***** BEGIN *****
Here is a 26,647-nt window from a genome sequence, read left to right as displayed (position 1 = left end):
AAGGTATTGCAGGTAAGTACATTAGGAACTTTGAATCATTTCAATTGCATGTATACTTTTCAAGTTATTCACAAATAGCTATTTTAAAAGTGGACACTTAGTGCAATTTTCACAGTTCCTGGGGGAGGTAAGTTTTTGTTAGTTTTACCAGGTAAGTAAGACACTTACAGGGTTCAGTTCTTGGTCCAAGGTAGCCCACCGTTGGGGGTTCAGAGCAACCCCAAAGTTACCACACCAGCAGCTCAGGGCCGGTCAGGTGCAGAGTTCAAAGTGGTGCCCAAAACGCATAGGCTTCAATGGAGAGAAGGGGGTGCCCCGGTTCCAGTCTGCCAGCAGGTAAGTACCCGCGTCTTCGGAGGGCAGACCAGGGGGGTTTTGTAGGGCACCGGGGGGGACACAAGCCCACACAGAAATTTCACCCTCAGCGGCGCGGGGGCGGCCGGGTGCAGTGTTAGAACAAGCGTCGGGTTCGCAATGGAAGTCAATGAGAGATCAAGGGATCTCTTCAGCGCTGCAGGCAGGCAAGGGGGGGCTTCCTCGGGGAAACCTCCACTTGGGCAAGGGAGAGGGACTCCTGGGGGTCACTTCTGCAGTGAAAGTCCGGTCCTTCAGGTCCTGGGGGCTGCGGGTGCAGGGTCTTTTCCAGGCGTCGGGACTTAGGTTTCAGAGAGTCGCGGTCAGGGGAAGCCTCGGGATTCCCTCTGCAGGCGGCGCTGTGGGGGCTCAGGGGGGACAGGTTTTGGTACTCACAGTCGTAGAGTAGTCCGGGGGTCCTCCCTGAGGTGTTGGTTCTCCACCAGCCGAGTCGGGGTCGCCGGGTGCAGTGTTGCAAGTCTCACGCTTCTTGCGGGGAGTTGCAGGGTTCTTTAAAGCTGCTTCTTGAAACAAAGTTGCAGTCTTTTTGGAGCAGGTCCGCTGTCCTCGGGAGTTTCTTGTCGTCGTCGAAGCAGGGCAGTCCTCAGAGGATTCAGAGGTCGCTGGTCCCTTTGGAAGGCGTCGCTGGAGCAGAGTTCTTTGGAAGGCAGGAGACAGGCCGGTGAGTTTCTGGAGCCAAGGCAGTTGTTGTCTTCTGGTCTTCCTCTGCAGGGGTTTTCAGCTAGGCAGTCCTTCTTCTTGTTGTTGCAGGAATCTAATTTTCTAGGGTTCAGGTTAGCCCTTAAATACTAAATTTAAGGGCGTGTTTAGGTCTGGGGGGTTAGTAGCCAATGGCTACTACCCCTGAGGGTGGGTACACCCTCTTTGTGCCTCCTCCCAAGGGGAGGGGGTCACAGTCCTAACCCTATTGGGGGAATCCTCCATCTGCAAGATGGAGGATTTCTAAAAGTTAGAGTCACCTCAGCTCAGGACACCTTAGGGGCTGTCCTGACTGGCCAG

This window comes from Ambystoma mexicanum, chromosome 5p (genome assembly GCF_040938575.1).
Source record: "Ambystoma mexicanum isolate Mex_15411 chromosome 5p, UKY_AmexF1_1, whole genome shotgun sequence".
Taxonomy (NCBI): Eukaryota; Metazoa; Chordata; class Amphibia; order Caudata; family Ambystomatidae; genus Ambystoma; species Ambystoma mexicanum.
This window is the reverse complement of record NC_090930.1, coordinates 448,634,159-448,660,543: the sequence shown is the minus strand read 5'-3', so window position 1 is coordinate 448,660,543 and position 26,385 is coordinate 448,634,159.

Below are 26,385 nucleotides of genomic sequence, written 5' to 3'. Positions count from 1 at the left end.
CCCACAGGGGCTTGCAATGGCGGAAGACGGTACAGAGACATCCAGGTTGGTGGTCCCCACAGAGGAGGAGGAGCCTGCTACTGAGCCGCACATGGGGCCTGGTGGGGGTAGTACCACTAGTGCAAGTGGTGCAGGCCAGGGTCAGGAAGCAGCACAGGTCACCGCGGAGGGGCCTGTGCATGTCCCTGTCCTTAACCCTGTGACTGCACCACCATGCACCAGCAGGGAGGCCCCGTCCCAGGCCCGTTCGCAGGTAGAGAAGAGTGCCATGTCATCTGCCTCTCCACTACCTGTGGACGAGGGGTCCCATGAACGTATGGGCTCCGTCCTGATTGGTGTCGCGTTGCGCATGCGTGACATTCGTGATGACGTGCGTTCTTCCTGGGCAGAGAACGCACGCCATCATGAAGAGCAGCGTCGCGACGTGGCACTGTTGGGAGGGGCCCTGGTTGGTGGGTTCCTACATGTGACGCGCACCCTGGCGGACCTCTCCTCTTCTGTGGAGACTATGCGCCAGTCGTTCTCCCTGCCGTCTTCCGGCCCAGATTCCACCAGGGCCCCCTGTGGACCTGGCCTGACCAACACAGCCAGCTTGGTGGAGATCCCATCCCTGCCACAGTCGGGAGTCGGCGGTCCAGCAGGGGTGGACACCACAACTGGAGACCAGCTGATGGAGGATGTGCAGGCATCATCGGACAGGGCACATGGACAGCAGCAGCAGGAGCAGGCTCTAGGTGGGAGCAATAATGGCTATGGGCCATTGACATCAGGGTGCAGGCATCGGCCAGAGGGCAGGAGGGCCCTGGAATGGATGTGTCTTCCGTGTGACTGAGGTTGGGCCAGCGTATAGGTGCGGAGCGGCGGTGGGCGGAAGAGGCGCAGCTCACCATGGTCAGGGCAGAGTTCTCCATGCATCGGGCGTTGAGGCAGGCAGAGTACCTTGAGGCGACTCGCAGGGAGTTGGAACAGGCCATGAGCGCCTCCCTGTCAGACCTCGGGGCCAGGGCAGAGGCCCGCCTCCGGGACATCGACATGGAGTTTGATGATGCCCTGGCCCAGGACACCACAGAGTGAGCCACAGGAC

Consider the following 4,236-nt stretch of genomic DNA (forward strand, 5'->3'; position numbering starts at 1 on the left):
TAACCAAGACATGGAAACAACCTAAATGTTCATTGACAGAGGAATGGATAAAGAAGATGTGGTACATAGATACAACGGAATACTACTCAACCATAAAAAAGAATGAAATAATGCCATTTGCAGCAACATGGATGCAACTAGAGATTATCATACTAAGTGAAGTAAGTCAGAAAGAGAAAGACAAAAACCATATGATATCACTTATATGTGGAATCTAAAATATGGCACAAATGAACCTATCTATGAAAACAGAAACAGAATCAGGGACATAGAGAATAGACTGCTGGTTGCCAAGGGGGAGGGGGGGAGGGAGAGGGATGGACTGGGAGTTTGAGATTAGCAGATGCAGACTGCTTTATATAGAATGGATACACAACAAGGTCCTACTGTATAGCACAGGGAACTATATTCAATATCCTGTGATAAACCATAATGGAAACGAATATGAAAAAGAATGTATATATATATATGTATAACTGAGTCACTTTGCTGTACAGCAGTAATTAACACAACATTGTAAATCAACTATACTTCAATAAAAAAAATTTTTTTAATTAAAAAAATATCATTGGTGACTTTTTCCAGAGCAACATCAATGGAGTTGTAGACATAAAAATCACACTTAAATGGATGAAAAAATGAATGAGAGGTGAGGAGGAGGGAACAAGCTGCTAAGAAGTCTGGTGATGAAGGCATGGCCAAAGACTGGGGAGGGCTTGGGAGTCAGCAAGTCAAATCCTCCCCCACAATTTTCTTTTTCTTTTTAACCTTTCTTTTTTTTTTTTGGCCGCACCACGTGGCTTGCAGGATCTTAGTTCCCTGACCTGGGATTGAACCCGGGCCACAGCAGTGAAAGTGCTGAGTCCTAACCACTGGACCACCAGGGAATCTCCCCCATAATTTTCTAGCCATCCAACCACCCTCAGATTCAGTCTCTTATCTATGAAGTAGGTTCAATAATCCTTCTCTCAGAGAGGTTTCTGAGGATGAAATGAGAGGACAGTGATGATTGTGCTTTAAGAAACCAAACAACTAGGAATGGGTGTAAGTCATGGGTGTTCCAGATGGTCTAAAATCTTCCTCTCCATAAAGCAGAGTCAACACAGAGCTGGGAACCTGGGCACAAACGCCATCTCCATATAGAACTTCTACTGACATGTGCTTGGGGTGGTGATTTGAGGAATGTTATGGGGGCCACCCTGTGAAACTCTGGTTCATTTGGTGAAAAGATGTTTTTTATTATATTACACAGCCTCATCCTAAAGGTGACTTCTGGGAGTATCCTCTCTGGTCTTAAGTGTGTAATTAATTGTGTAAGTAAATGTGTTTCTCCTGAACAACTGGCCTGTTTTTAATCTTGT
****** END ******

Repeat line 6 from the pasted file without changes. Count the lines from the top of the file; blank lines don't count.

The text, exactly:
This window is the reverse complement of record NC_090930.1, coordinates 448,634,159-448,660,543: the sequence shown is the minus strand read 5'-3', so window position 1 is coordinate 448,660,543 and position 26,385 is coordinate 448,634,159.